North Carolina Afrobeat band the Afromotive performed live at the Magnolia Avenue Studios this past July, and Ebony Hairston, the KDHX Blog’s newest contributor, was in attendance. Photos by Chabel Caler Jiménez.

“Music is universal. I played with different bands, funk, jazz, mixed bands. Life is a big city and we are a village,” Adama Dembele of the Afromotive explained. Demebele, learned the ajembe from his father and has played all his life. He hails from the Ivory Coast and has been traveling with the Afromotive for around two years now.

Photos by Chabel Caler Jiménez

Photos by Chabel Caler Jiménez

The sound of this band makes you feel like you just took a vacation to a heavenly riot of drums. Its improvisational wall of sound features guitars, trumpets and keyboards. Coolest people ever; everyone speaks and sings in a multilingual groove. Thank you, or (E-ne-che) for taking time out for the KDHX audience.

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By Beth Ann Downey
Collegian Staff Writer, State College, PA

Posted on July 30, 2009 4:00 AM


Afromotive, a fusion of West African and funk musical elements, will bring its beats downtown.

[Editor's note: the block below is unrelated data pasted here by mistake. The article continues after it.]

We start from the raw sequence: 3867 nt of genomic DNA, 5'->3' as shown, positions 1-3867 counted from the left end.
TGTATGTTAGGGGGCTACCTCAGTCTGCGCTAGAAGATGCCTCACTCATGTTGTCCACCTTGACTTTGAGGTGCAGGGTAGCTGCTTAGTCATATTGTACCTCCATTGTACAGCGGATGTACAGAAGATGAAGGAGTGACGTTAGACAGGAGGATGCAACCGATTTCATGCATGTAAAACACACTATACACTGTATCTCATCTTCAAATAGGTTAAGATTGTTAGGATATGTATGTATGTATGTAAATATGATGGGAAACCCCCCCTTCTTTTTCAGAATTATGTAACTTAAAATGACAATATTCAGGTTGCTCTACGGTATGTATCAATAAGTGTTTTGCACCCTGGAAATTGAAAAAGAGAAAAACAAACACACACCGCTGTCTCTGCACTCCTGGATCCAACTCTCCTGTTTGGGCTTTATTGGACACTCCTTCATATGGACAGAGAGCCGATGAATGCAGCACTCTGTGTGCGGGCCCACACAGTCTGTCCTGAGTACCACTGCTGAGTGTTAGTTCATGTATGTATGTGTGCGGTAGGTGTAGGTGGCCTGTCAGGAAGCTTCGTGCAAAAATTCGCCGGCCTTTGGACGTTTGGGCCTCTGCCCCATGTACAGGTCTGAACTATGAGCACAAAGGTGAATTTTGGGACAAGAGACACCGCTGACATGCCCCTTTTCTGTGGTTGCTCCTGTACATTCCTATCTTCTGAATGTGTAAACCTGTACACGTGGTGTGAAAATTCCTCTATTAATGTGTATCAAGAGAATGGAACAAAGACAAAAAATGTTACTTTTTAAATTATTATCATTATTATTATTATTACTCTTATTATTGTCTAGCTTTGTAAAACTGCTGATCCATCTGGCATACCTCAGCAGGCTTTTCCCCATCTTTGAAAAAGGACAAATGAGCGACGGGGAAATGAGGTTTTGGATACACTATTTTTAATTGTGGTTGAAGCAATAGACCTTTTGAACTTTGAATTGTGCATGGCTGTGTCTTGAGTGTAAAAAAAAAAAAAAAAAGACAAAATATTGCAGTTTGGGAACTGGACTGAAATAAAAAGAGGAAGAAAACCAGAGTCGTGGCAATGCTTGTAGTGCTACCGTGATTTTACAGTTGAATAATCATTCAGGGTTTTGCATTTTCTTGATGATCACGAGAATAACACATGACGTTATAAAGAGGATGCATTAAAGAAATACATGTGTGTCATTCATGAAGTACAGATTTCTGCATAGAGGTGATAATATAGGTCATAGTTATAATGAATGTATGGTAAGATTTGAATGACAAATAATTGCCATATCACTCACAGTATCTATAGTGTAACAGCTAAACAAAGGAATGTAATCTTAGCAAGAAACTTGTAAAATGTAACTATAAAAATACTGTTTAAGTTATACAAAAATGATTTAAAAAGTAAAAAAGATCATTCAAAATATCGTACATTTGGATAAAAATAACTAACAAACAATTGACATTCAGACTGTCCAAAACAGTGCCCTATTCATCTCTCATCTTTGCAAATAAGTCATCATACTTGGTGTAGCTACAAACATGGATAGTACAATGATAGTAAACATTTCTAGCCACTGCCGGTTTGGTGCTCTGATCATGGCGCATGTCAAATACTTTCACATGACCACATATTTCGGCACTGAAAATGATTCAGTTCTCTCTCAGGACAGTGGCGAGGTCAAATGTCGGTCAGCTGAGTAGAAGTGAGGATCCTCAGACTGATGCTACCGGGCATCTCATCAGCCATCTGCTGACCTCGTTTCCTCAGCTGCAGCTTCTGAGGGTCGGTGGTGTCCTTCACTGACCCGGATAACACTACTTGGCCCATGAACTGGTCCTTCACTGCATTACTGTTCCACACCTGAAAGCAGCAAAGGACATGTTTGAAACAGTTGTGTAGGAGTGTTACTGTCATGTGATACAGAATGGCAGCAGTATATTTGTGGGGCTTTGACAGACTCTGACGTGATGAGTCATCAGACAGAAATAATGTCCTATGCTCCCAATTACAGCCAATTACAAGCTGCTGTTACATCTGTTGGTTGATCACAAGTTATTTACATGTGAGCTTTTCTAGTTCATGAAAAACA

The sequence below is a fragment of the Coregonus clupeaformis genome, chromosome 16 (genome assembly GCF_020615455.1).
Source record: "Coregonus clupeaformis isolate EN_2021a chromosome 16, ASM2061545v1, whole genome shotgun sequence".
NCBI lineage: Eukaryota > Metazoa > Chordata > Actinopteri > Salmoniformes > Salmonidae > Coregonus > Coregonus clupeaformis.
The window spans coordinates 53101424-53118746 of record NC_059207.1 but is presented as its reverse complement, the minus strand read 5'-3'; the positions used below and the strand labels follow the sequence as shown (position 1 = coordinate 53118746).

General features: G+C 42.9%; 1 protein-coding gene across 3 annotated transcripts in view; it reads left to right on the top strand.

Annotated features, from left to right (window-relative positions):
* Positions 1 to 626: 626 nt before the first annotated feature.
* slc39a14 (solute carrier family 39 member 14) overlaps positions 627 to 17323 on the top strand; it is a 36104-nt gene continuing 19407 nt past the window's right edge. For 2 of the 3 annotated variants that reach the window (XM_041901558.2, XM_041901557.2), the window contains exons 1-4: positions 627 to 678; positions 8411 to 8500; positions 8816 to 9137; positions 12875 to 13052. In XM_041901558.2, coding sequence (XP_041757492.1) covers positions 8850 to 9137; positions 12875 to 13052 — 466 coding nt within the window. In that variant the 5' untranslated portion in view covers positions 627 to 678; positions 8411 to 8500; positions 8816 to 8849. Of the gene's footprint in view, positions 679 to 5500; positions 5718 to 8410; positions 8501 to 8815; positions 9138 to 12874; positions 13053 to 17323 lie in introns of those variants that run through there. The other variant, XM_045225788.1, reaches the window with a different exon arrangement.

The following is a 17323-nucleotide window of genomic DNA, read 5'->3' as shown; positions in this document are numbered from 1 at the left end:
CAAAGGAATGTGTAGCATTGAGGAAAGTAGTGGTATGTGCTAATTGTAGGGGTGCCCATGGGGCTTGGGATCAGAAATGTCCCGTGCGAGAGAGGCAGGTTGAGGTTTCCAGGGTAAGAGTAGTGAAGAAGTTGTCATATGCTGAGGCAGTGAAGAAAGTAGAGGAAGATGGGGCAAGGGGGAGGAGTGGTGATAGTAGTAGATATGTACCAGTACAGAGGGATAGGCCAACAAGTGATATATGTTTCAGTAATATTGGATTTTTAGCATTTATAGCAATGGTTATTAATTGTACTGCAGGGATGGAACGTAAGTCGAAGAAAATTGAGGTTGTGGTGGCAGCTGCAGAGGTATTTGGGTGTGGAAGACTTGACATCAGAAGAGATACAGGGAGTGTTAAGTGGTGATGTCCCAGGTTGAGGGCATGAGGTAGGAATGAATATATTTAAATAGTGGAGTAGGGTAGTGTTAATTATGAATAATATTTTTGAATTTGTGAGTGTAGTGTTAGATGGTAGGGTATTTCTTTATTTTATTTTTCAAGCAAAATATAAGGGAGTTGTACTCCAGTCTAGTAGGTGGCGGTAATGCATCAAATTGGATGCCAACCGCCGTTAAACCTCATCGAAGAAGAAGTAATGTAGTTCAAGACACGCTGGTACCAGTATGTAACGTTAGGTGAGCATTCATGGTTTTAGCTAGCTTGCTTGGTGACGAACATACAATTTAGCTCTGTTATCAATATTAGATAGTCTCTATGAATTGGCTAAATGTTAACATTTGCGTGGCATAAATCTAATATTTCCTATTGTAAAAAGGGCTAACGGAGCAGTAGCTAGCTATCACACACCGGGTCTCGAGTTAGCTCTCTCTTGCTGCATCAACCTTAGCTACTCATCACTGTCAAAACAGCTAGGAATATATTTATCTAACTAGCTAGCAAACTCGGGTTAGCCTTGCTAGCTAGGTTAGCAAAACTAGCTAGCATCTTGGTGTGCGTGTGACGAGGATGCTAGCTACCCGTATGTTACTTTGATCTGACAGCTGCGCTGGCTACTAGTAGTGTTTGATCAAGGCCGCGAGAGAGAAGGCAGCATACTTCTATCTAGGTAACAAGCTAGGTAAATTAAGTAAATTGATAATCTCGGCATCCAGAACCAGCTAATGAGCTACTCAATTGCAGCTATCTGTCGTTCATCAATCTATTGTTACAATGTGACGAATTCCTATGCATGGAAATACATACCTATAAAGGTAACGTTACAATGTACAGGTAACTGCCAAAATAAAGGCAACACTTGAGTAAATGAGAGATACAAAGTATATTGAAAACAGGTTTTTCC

Afromotive performing at The Vislulite Theatre April 16th 2009

Photo By Monty Chandler Photography

It certainly isn’t the ’70s anymore, but Afromotive will return to State College with its innovative music that originated in that era for listeners to judge for themselves.

Even though the band is influenced by West African percussive elements and American funk, Afromotive’s afrobeat music in no way labels it as a throwback band.

In fact, Afromotive, which will perform this weekend, doesn’t sound like any other ‘afrobands’ out there, bassist and percussionist Ryan Reardon said.

“Our appeal comes from the fact no one is playing like we do,” he said.

The band also provides exciting music to “dive into,” Reardon said, because it is fun to listen to and dance with a strong rhythm and groove.

“There is no separation,” he said. “If the music is playing, you’re dancing. It’s one in the same. We bring a dance show.”

The way Afromotive interweaves traditional African elements and James Brown-style funk with the band’s own spin is what gives the music a certain uniqueness even within the afrobeat genre, and this same uniqueness is what Reardon described as being a “driving force” behind the band

He added that many songs start with a simple idea that focuses on inspiring both the band and its audience. The band has recently released a new single called “Simbo,” which is available to download for free on the band’s Web site. Reardon said it is an “outdoor, sunny summer afternoon” kind of tune that draws greatly from the band’s African influence.

Reardon finds inspiration from all different aspects of life. He said he can go into his backyard and listen to sounds of animals and bugs and he also draws from seeing people enjoy the band’s music during a live show.